The Health Service Executive is urging people in at-risk groups to get vaccinated against influenza as figures suggest uptake last year was well below World Health Organization targets.

Research shows that flu can cause up to 1,000 deaths in Ireland during a severe season and that it is easily spread. 

The executive is urging those in at-risk groups to get the vaccine as soon as possible. 

This includes everyone over the age of 65, anyone suffering from a chronic illness, pregnant women, residents of nursing homes and healthcare workers.

Anyone with flu symptoms, which include a high temperature, sore muscles, headache, cough and sore throat, is urged to stay at home. 

The vaccine and consultation are free for those with a medical card or GP visit card.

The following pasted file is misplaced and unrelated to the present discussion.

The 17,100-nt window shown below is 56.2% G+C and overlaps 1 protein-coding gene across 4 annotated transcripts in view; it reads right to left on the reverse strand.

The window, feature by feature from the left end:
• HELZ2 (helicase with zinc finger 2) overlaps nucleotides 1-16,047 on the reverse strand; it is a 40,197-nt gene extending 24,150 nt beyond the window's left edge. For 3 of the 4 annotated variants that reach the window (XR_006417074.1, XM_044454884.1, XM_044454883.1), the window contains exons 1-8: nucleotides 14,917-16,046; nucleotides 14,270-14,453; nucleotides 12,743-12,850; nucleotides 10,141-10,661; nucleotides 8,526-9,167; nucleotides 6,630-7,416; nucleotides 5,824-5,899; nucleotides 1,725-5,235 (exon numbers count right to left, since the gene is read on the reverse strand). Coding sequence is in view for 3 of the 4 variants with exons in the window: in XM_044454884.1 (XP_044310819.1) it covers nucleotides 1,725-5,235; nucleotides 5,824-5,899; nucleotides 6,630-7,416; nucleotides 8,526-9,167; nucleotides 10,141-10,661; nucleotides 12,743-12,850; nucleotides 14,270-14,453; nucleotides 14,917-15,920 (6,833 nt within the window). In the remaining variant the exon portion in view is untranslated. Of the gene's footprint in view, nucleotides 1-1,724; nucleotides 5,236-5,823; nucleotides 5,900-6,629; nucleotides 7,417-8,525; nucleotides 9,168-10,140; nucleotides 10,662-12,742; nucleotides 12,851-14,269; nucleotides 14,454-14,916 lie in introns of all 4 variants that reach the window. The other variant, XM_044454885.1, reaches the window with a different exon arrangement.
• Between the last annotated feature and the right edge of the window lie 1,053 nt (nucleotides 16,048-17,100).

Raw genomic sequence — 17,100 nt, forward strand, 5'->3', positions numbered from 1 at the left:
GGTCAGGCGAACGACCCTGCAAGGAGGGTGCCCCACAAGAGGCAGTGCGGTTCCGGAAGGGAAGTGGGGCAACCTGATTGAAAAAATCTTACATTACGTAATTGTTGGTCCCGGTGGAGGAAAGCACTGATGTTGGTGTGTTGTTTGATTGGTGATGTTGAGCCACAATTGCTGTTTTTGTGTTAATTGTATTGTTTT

The HSE said indications so far suggest the national uptake rate for the 2015/2016 season was lower than previous seasons.

55.4% of people aged 65 and over who hold a medical card or GP visit card received the vaccine, which is well below the WHO target of 75%, the HSE added.

"The flu vaccine is the only defence against flu, yet every year many people in the at-risk groups fail to get vaccinated and so put themselves at risk of serious illness or even death," said Dr Brenda Corcoran, Head of the HSE's National Immunisation Office.

"The vaccine reduces infection and associated illnesses and hospitalisation.

"Flu is very infectious and can cause potentially serious illnesses especially for older people, those who have a chronic illness, those with weakened immune systems and pregnant women.

"Seasonal flu vaccine can be given at any stage of pregnancy and also protects the baby.

"The flu vaccine cannot give you the flu as it does not contain any live flu virus and all those at risk should get vaccinated as soon as possible this year to make sure that they are protected," she added.